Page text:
Affirmative Action After Fisher v. the University of Texas
On Monday, the Supreme Court handed down Fisher v. the University of Texas a highly anticipated affirmative action case. In a somewhat anticlimactic decision, the High Court remanded “the case back to the lower court to apply “strict scrutiny” to the University’s admissions policy.” NPR’s Talk of the Nation discussed the future of affirmative action after Fisher.
Supreme Court Curtail Voting Rights Act
In Shelby County v. Holder, today the Supreme Court struck a key provision of the voting rights act, a provision that required states to get federal permission to change their voting laws.
For more on this historic case, see the SCOTUS blog coverage.
Tires, Tariffs, and Grizz: Oh My!
NPR’s Planet Money recently ran as story answering the question: “why are tire prices so damn high?” Here is a description of the story:
The price of tires has risen by about 40 percent in the past five years. That’s partly because rubber prices have gone up. But it’s also due to a tariff the U.S. imposed on Chinese tire imports.
As tire prices have risen, more people have been renting tires rather than buying them outright. And renting tires, it turns out, is often a bad deal in the long run.
On today’s show: How a celebrated attempt to help one group of people ended quietly hurting a much larger group. Also on the show: The Grizz.
For more, see our story Why More People Are Renting Tires. And see the paper we mention on the show, U.S. Tire Tariffs: Saving Few Jobs at High Cost.
Why We Are Failing Good Teachers
Last weekend, This American Life ran a story about an award winning teacher who is being forced to quit. It’s a really exasperating story if you care about the state of American education. Here is a description of the segment:
Science teacher Jason Pittman, who teaches pre-school through sixth grade at a school in Fairfax County, Virginia, won a big teaching award this week. In fact, during his ten years teaching, he’s won many, many awards. He loves his job. But this week, he explains to Ira why he’s quitting, even though he doesn’t want to. (6 minutes)
Click Here for FREE PORN…Debate
No, our website was not hacked by spammers. Instead the BBC’s Moral Maze is back . . . and hotter than ever. Here is a description of the debate:
The statistics on internet porn are eye-popping enough – it’s claimed that 36% of internet content is pornography, with one in four queries to search engines being porn-related the online porn industry makes more than $3,000 a second. But if that isn’t enough to convince you that pornography has long since abandoned the seedy confines of the top shelves and colonised mainstream media, then perhaps the fact that porn is to get an academic journal devoted to the study of the genre might. Concerns about the volume, nature and easy availability of porn have been growing for some time, but the recent trials of Stuart Hazell, convicted for killing 12-year-old Tia Sharp, and Mark Bridger for killing five year old April Jones have brought the issue in to sharp focus. Both men were found to have violent pornography on their computers and one of them was watching it just hours before he carried out the murder. This week the Culture Secretary Maria Millar and charities held a summit meeting with internet service providers demanding that they do something to reduce access to obscene images, especially by children. The “ban porn/don’t ban porn” argument has raged, perhaps ever since the Lady Chatterley trail. Of course there are the issues of freedom of speech and censorship, but has technology changed so rapidly in recent years that the moral framework of the debate needs to be changed? Do we have the moral language to balance the right of consenting adults to watch other consenting adults having sex against the fact that such hardcore porn is so easily available and consumed, especially by adolescent boys? Is it the job of the state to police what goes online, or should parents be taking more care what their children are doing online? Is the normalisation of porn culture subtly damaging us all by commodifying and brutalising relationships – reducing them to animalistic couplings? Or is that being hopelessly romantic? Combative, provocative and engaging debate chaired by Michael Buerk. With Claire Fox, Melanie Phillips, Matthew Taylor and Giles Fraser. Witnesses: Jerry Barnett – Former Chairman of the Adult Industry Trade Association, Reg Bailey, Chief Executive of Mothers’ Union, Myles Jackman – Solicitor. Sexual freedom and obscenity specialist, Eleanor Mills – Sunday Times campaigning reporter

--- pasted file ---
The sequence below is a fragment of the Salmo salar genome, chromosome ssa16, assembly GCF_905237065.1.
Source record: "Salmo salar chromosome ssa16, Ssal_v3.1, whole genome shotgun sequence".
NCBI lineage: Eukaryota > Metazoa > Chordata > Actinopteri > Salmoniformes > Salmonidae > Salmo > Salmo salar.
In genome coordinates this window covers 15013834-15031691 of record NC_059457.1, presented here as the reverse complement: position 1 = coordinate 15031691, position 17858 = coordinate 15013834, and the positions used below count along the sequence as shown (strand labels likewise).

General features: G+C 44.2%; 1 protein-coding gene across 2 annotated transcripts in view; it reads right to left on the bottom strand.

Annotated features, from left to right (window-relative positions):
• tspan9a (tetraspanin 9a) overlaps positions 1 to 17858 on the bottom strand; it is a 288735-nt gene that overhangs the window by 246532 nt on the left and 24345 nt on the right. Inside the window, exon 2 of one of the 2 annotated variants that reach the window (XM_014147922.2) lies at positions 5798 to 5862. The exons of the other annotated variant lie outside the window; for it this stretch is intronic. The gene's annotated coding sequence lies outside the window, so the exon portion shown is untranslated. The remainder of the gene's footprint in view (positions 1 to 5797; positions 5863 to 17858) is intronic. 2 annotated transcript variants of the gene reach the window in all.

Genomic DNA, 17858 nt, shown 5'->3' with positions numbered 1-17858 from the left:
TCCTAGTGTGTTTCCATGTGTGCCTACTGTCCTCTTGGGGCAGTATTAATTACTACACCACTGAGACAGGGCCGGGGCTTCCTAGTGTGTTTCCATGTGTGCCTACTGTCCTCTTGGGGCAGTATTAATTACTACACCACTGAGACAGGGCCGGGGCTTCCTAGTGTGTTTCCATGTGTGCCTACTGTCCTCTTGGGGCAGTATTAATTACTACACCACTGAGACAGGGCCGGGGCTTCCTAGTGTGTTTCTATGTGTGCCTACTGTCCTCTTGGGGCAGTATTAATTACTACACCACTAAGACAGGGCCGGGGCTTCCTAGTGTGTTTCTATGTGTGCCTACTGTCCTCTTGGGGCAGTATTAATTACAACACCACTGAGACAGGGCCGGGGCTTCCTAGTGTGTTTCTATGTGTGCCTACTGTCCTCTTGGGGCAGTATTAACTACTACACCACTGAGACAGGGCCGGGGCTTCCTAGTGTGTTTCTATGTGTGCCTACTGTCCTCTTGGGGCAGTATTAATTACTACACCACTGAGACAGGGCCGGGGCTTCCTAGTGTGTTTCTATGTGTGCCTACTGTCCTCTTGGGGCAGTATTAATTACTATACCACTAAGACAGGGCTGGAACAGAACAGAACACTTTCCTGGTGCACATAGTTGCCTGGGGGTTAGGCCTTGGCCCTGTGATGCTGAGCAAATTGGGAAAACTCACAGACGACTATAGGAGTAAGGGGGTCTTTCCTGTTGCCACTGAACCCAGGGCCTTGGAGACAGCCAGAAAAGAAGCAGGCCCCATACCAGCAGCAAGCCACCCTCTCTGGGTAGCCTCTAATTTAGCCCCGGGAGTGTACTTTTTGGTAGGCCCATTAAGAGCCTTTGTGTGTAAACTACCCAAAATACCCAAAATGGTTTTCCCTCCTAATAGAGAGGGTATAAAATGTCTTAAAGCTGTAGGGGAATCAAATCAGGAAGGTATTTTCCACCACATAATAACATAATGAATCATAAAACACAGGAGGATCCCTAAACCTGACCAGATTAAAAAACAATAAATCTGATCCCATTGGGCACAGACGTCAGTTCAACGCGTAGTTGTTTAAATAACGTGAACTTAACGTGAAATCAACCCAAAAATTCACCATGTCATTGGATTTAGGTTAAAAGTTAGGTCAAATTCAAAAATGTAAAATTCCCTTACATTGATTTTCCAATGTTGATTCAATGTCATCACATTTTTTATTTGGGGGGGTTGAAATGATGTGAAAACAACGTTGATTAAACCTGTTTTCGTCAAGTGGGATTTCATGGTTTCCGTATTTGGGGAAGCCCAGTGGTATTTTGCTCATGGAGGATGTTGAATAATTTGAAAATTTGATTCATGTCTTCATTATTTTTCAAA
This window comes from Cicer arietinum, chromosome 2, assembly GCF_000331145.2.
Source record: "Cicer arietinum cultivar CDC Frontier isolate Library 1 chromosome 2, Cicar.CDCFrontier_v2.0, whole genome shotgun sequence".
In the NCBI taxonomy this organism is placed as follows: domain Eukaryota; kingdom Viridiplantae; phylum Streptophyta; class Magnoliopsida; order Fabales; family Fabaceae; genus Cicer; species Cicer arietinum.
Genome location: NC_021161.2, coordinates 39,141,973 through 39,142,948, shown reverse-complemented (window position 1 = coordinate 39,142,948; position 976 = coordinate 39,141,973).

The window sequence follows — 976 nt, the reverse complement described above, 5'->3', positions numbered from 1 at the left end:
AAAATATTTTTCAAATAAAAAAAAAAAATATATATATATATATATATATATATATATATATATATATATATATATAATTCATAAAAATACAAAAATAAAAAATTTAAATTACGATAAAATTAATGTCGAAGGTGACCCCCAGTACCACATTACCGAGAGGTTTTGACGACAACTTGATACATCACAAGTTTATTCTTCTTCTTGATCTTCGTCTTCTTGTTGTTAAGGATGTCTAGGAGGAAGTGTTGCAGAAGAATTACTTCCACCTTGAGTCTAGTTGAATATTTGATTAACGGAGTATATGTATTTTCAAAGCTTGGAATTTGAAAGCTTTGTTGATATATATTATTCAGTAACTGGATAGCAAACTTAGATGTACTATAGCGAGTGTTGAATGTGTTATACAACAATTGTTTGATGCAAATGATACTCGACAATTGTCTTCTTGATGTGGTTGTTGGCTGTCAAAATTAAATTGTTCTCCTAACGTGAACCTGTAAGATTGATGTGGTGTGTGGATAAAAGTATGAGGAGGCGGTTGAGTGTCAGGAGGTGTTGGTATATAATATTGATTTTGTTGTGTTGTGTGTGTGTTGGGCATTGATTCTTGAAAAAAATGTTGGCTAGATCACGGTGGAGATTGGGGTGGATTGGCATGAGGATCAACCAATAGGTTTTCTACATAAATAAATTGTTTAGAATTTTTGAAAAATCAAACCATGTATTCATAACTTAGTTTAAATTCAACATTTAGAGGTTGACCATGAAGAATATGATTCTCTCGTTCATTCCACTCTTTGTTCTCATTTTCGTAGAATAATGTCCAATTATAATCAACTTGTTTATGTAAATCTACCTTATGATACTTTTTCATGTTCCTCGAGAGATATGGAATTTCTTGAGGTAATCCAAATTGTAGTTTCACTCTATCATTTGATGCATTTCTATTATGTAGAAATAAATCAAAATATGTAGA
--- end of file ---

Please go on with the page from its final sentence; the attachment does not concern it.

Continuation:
Adoptive Couple v. Baby Girl
Lost the fervor relating to the gay marriage cases currently pending before the Supreme Court is another fascinating case that will be decided decided this month, Adoptive Couple v. Baby Girl.
Here is a description of the Radio Lab segment previewing the case:
This is the story of a three-year-old girl and the highest court in the land. The Supreme Court case Adoptive Couple v. Baby Girl is a legal battle that has entangled a biological father, a heart-broken couple, and the tragic history of Native American children taken from their families.
When producer Tim Howard first read about this case, it struck him as a sad but seemingly straightforward custody dispute. But, as he started talking to lawyers and historians and the families involved in the case, it became clear that it was much more than that. Because Adoptive Couple v. Baby Girl challenges parts of the 1978 Indian Child Welfare Act, this case puts one little girl at the center of a storm of legal intricacies, Native American tribal culture, and heart-wrenching personal stakes.
On Sunday, General Michael Hayden, former National Security Agency Director, discusses about NSA data collection.